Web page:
Since our pioneering days in the late 1800s, the Kambala community has shared a common goal: to educate ‘the whole girl’.
Kambala began as a humble class of 12 girls, taught in a terrace house in Woollahra by Miss Louisa Gurney, the daughter of an English clergyman. Louisa was later joined by Mademoiselle Augustine Soubeiran who became Co-Principal. The School moved in 1891 to a larger property in Bellevue Hill called ‘Kambala’.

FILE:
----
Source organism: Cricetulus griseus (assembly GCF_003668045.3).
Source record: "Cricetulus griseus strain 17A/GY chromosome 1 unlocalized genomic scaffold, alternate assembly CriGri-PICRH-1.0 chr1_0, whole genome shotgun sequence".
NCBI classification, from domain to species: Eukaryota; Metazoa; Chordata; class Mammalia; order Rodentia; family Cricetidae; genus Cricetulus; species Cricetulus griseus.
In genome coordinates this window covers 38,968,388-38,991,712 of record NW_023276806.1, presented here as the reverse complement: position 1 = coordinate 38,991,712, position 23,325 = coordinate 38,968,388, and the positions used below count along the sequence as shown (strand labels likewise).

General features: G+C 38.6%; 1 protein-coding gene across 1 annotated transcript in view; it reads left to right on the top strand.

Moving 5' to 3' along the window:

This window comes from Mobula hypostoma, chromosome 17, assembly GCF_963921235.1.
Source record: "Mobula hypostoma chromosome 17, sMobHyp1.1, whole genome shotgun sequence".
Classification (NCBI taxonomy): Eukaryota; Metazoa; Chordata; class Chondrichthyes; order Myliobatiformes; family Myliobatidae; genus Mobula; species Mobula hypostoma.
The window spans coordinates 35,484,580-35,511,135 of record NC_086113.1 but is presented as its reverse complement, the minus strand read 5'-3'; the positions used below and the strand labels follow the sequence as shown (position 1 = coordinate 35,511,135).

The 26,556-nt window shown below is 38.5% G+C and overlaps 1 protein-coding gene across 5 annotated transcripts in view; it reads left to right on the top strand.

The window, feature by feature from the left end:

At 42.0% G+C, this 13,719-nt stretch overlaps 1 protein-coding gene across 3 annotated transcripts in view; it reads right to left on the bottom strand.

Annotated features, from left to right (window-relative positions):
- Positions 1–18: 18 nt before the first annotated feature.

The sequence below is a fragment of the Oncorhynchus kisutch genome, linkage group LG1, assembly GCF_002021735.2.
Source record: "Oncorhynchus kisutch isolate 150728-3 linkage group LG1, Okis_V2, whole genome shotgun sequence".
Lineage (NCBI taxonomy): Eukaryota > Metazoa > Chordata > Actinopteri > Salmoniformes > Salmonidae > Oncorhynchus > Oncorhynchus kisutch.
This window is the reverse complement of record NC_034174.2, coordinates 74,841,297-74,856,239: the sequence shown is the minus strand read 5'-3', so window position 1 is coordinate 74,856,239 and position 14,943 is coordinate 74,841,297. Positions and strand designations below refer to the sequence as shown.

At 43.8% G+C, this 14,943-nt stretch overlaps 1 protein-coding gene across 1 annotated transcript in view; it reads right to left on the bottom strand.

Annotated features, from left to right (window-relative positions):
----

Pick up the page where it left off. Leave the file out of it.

In 1913, with an enrolment of nearly 50, the School moved again to its current site, on New South Head Road in Rose Bay. The School operated within the Tivoli townhouse, the home of Captain William Dumaresq. Tivoli has undergone several extensions and restorations; today, it remains the home to Kambala’s boarders in Years 7 to 9, who enjoy some of the best harbour views Sydney has to offer.
In 1926, Kambala became a Church of England Foundation School with an independent council.
Kambala has strengthened its reputation for academic excellence and the education of the whole girl through continually evolving teaching and learning practices, improving facilities and expanding the opportunities provided to students.